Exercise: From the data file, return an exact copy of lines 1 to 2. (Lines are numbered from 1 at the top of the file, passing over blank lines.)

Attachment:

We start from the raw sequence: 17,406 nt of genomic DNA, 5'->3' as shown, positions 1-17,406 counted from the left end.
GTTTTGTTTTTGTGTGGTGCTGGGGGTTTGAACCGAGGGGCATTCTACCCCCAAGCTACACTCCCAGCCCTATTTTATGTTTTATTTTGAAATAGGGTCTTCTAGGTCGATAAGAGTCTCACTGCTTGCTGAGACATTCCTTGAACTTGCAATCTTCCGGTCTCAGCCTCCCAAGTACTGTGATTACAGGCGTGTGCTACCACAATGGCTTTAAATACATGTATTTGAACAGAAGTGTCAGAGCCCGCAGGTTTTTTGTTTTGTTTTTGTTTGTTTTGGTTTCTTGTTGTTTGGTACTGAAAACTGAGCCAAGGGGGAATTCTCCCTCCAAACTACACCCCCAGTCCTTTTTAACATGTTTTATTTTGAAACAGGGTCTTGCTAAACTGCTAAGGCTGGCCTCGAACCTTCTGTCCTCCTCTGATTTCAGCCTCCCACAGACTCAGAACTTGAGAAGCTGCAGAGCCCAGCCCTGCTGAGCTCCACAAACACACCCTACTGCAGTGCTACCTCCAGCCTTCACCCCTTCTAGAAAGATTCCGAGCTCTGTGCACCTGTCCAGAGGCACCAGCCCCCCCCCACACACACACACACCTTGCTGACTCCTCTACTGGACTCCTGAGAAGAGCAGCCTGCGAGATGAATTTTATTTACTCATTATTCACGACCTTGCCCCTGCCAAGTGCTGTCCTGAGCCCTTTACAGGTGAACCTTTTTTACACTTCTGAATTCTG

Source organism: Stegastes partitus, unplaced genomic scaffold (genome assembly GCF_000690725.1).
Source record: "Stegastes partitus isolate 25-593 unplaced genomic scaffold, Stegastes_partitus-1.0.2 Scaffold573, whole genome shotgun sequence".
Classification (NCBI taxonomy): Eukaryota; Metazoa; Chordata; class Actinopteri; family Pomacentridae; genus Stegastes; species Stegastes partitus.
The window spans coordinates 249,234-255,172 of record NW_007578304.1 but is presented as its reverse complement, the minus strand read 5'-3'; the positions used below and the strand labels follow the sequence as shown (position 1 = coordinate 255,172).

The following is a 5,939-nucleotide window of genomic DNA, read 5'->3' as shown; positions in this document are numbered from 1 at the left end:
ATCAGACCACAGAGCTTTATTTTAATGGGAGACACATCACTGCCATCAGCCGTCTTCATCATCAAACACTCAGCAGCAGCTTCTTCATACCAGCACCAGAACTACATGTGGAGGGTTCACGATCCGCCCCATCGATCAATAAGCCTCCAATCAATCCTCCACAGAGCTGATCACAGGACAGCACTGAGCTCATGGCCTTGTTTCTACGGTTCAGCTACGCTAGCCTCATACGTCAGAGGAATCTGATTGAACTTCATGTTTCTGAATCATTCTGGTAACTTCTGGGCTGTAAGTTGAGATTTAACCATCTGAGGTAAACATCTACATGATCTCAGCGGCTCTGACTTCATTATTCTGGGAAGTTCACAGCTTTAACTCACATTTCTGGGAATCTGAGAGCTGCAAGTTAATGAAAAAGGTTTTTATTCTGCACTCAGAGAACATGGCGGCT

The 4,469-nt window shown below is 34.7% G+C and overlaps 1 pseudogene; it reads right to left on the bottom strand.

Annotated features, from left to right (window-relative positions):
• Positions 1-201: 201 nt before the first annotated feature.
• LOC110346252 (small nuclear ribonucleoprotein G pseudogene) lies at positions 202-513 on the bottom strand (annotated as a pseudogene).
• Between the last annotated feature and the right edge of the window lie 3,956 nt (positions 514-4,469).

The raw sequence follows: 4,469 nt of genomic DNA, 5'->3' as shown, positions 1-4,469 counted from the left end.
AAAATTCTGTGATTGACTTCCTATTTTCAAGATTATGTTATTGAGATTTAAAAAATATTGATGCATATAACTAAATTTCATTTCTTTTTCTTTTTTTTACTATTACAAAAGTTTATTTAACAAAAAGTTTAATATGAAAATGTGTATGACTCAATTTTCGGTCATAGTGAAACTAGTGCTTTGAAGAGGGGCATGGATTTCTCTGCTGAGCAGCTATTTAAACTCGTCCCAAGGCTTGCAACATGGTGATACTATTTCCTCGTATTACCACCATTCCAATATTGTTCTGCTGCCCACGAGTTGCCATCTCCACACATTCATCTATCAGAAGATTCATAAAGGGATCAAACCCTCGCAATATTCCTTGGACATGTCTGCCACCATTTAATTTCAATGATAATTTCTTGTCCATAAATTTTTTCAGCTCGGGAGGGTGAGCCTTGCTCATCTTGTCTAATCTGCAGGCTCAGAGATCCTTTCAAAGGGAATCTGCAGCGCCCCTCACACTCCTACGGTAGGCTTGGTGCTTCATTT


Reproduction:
We start from the raw sequence: 17,406 nt of genomic DNA, 5'->3' as shown, positions 1-17,406 counted from the left end.
GTTTTGTTTTTGTGTGGTGCTGGGGGTTTGAACCGAGGGGCATTCTACCCCCAAGCTACACTCCCAGCCCTATTTTATGTTTTATTTTGAAATAGGGTCTTCTAGGTCGATAAGAGTCTCACTGCTTGCTGAGACATTCCTTGAACTTGCAATCTTCCGGTCTCAGCCTCCCAAGTACTGTGATTACAGGCGTGTGCTACCACAATGGCTTTAAATACATGTATTTGAACAGAAGTGTCAGAGCCCGCAGGTTTTTTGTTTTGTTTTTGTTTGTTTTGGTTTCTTGTTGTTTGGTACTGAAAACTGAGCCAAGGGGGAATTCTCCCTCCAAACTACACCCCCAGTCCTTTTTAACATGTTTTATTTTGAAACAGGGTCTTGCTAAACTGCTAAGGCTGGCCTCGAACCTTCTGTCCTCCTCTGATTTCAGCCTCCCACAGACTCAGAACTTGAGAAGCTGCAGAGCCCAGCCCTGCTGAGCTCCACAAACACACCCTACTGCAGTGCTACCTCCAGCCTTCACCCCTTCTAGAAAGATTCCGAGCTCTGTGCACCTGTCCAGAGGCACCAGCCCCCCCCCACACACACACACACCTTGCTGACTCCTCTACTGGACTCCTGAGAAGAGCAGCCTGCGAGATGAATTTTATTTACTCATTATTCACGACCTTGCCCCTGCCAAGTGCTGTCCTGAGCCCTTTACAGGTGAACCTTTTTTACACTTCTGAATTCTG